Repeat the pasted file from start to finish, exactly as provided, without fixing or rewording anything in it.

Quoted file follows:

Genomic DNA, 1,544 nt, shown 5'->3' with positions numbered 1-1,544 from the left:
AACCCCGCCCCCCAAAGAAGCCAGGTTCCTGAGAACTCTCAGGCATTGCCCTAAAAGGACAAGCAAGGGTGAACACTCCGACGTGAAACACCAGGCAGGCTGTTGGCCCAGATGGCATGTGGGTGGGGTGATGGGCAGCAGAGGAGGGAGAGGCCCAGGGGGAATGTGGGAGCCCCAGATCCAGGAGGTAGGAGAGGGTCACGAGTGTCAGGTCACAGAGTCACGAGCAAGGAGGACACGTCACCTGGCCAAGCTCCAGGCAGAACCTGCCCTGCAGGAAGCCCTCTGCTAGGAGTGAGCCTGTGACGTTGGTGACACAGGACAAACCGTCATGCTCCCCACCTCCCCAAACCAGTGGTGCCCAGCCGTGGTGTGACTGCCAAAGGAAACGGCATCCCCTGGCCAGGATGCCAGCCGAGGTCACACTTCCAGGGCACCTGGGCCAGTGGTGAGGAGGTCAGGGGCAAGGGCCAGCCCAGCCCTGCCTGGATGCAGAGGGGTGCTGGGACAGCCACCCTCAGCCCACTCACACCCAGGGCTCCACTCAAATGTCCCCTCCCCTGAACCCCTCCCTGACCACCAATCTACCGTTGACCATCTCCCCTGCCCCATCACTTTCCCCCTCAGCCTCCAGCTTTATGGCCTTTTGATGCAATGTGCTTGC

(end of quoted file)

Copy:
Genomic DNA, 1,544 nt, shown 5'->3' with positions numbered 1-1,544 from the left:
AACCCCGCCCCCCAAAGAAGCCAGGTTCCTGAGAACTCTCAGGCATTGCCCTAAAAGGACAAGCAAGGGTGAACACTCCGACGTGAAACACCAGGCAGGCTGTTGGCCCAGATGGCATGTGGGTGGGGTGATGGGCAGCAGAGGAGGGAGAGGCCCAGGGGGAATGTGGGAGCCCCAGATCCAGGAGGTAGGAGAGGGTCACGAGTGTCAGGTCACAGAGTCACGAGCAAGGAGGACACGTCACCTGGCCAAGCTCCAGGCAGAACCTGCCCTGCAGGAAGCCCTCTGCTAGGAGTGAGCCTGTGACGTTGGTGACACAGGACAAACCGTCATGCTCCCCACCTCCCCAAACCAGTGGTGCCCAGCCGTGGTGTGACTGCCAAAGGAAACGGCATCCCCTGGCCAGGATGCCAGCCGAGGTCACACTTCCAGGGCACCTGGGCCAGTGGTGAGGAGGTCAGGGGCAAGGGCCAGCCCAGCCCTGCCTGGATGCAGAGGGGTGCTGGGACAGCCACCCTCAGCCCACTCACACCCAGGGCTCCACTCAAATGTCCCCTCCCCTGAACCCCTCCCTGACCACCAATCTACCGTTGACCATCTCCCCTGCCCCATCACTTTCCCCCTCAGCCTCCAGCTTTATGGCCTTTTGATGCAATGTGCTTGC